"I don't know what the license is"
This isn't a valid option, but rather a test to verify that you know what you're doing. Files uploaded with this option checked will be deleted. In particular, Fair use and other non-free licenses (like grants for non-commercial usage) are not allowed at Wikimedia Commons.

Best practices

"Own work, attribution required, copyleft" ({{CC BY-SA 4.0}})
This selection requires that the author of the media be credited for the work and any derivative works to be licensed similarly. This is the recommended choice, as it makes using your media files very easy while still allowing you to keep some rights to the work.
"Own work, attribution required" ({{CC BY 4.0}})
Another multi-license, this option requires attribution and/or releasing derivative works under similar licenses.
"Own work, public domain" ({{CC0}})
With this choice, you grant everyone the permission to use your media for whatever purpose they see fit. People don't even have to credit you. Once within the public domain, your image cannot be relicensed later on. Other free licenses allow you to retain at least some of your rights.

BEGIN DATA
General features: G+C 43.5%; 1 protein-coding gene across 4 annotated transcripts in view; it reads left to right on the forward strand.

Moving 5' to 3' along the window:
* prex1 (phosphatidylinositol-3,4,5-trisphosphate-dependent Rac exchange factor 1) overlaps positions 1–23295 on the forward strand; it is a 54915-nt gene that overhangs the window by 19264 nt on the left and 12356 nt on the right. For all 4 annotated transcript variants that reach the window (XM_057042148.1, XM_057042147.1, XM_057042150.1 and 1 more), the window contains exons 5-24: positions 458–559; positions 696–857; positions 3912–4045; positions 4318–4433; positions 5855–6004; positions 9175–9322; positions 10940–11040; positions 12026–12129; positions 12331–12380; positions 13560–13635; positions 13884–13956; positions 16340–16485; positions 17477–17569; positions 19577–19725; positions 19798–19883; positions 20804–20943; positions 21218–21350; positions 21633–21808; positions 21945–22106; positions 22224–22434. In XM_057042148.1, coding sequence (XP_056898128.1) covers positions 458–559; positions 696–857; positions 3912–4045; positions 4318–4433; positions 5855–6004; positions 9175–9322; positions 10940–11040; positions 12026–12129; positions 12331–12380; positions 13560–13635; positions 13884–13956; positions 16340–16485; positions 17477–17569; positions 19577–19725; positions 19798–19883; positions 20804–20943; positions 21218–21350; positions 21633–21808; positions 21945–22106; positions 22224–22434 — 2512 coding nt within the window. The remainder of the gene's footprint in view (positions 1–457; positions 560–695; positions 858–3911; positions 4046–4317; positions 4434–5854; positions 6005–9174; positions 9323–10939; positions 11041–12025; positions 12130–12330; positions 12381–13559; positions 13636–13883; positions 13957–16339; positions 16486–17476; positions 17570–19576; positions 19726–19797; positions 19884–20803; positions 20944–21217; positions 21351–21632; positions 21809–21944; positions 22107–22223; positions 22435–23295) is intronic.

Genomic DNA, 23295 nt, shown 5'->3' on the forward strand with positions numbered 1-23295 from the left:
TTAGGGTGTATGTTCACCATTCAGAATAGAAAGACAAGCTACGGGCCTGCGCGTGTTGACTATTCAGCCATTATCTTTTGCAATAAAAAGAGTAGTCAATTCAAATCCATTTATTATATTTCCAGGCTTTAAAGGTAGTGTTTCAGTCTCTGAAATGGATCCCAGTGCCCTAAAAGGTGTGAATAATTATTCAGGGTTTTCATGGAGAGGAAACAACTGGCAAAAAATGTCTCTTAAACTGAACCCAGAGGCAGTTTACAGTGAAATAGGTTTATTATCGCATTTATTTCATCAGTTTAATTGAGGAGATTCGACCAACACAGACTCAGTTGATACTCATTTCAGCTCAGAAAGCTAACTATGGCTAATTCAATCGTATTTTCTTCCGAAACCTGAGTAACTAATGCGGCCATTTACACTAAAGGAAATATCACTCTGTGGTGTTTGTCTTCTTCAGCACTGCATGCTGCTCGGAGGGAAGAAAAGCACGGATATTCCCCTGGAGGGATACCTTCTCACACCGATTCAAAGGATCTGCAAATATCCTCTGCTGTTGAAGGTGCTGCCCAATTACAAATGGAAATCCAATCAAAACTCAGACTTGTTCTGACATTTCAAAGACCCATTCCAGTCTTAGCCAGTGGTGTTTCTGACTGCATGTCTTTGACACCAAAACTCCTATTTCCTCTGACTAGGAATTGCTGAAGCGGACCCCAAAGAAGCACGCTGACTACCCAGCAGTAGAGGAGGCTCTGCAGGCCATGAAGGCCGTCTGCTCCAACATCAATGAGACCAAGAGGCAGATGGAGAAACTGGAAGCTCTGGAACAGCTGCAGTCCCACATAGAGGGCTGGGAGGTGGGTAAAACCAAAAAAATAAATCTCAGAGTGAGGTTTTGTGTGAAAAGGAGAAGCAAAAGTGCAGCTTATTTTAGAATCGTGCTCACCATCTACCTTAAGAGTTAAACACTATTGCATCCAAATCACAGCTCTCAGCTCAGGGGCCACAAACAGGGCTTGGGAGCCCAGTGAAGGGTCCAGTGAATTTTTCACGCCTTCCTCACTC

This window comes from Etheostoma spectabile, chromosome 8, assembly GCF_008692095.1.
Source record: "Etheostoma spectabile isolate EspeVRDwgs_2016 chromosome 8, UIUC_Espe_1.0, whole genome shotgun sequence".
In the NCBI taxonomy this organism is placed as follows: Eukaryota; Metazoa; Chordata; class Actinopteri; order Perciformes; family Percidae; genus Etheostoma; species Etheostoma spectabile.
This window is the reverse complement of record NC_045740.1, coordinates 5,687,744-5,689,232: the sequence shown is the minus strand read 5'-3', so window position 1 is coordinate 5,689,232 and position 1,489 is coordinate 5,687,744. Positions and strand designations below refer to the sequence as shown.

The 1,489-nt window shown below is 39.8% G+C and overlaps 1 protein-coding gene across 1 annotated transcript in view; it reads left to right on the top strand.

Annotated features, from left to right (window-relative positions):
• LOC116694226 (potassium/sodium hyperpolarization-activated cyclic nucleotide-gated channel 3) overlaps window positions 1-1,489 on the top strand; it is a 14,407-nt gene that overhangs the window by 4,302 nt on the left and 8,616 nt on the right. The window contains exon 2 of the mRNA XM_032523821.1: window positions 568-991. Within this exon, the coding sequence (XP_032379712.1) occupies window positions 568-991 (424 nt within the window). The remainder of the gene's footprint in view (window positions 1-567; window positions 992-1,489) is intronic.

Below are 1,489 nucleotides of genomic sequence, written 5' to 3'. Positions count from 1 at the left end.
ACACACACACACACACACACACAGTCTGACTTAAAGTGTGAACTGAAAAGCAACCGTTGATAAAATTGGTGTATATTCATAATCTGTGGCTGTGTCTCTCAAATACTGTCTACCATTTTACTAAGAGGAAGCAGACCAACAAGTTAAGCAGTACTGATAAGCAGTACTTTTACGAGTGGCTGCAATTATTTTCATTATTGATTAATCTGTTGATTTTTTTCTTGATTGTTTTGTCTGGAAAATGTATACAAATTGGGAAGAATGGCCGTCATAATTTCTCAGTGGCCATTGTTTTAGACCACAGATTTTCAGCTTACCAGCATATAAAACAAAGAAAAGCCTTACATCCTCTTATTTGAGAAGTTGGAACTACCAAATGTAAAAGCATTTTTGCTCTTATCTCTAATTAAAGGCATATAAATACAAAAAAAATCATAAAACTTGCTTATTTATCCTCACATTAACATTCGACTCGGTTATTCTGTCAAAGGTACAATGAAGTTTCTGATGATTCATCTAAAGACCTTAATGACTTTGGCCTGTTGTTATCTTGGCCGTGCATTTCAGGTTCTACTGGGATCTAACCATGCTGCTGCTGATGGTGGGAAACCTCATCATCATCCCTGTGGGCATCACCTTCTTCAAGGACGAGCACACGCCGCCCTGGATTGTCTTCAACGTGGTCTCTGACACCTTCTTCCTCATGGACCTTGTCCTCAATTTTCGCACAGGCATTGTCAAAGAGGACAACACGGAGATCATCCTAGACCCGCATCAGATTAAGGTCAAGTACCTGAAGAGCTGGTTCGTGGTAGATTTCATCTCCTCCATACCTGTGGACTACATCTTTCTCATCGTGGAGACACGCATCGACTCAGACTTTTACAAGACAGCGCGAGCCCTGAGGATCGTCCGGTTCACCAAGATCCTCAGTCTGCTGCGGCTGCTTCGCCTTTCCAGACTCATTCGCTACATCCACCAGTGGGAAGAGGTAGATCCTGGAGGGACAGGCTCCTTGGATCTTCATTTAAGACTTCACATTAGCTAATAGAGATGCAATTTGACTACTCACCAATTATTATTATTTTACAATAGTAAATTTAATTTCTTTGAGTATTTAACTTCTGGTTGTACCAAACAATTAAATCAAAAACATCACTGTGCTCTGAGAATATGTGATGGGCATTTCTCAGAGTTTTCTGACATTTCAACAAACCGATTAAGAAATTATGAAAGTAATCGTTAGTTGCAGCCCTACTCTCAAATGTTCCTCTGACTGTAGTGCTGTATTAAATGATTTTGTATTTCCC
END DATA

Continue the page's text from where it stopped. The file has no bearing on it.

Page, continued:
These licenses were created by Creative Commons, who created a group of modular licenses which can be mixed in many variations. All published versions of the two licenses are accepted. As of 2015, the 4.0 version is the most recently released one; the 2.0 version is often used for uploads from Flickr since it is the only version available there. Files only available under licenses containing "Noncommercial" and/or "NoDerivatives" are unfree and therefore not accepted.

Wrapping up

Once you're done with these choices, it is a good idea to check "Watch this page" to keep track of any changes pertaining to your media. With your personal watchlist, you can see the tracked files' change dates, comments and the persons committing the change. You can find the watchlist in the user tabs atop any page.

Finally, once you click on "Upload file" it may be necessary to approve this action, as your software might consider this a security issue. After the upload is complete — which may take a while — you'll be redirected to that file's page.

If you uploaded the file for use in Wikipedia or another project that uses Wikimedia Commons as a file repository, you still need to edit the relevant page(s) in that other project in order to make your file show up there. Please refer to that project's help pages about media use for further instructions. The instructions for the English language Wikipedia can be found at Wikipedia:Picture tutorial.

Further reading

Wikimedia Commons pages: